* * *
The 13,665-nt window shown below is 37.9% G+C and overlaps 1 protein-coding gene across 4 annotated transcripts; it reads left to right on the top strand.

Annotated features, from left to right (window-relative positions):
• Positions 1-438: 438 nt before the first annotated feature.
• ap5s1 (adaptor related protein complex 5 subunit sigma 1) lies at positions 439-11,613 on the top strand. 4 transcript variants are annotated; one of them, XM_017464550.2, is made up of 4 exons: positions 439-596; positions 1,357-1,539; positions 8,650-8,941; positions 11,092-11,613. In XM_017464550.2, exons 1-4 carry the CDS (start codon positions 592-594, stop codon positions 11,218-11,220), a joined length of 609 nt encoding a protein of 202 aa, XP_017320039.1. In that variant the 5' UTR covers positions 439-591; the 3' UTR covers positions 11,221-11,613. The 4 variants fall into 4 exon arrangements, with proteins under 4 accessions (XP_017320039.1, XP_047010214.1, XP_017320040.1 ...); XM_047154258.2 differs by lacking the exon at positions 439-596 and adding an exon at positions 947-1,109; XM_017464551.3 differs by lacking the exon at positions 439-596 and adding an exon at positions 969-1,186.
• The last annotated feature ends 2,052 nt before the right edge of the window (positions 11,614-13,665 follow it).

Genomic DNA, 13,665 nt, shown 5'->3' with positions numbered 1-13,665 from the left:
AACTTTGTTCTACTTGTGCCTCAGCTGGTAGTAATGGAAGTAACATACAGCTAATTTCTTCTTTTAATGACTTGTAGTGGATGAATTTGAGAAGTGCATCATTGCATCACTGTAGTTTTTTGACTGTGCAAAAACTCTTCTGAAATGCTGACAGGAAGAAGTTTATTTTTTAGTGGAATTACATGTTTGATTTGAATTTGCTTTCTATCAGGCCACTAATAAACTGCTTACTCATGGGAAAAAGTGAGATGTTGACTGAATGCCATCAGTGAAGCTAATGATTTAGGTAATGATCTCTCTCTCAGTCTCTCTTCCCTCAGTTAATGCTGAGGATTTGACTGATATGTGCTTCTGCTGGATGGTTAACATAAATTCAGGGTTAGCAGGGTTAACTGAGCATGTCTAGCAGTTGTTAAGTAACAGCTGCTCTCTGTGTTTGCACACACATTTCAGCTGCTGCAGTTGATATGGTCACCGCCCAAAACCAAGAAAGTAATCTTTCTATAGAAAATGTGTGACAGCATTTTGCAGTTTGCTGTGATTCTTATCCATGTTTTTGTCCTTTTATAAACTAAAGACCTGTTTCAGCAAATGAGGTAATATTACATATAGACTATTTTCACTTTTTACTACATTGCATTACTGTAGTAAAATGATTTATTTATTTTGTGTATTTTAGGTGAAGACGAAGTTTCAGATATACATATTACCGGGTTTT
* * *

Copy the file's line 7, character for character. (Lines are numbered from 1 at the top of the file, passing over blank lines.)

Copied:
AACTTTGTTCTACTTGTGCCTCAGCTGGTAGTAATGGAAGTAACATACAGCTAATTTCTTCTTTTAATGACTTGTAGTGGATGAATTTGAGAAGTGCATCATTGCATCACTGTAGTTTTTTGACTGTGCAAAAACTCTTCTGAAATGCTGACAGGAAGAAGTTTATTTTTTAGTGGAATTACATGTTTGATTTGAATTTGCTTTCTATCAGGCCACTAATAAACTGCTTACTCATGGGAAAAAGTGAGATGTTGACTGAATGCCATCAGTGAAGCTAATGATTTAGGTAATGATCTCTCTCTCAGTCTCTCTTCCCTCAGTTAATGCTGAGGATTTGACTGATATGTGCTTCTGCTGGATGGTTAACATAAATTCAGGGTTAGCAGGGTTAACTGAGCATGTCTAGCAGTTGTTAAGTAACAGCTGCTCTCTGTGTTTGCACACACATTTCAGCTGCTGCAGTTGATATGGTCACCGCCCAAAACCAAGAAAGTAATCTTTCTATAGAAAATGTGTGACAGCATTTTGCAGTTTGCTGTGATTCTTATCCATGTTTTTGTCCTTTTATAAACTAAAGACCTGTTTCAGCAAATGAGGTAATATTACATATAGACTATTTTCACTTTTTACTACATTGCATTACTGTAGTAAAATGATTTATTTATTTTGTGTATTTTAGGTGAAGACGAAGTTTCAGATATACATATTACCGGGTTTT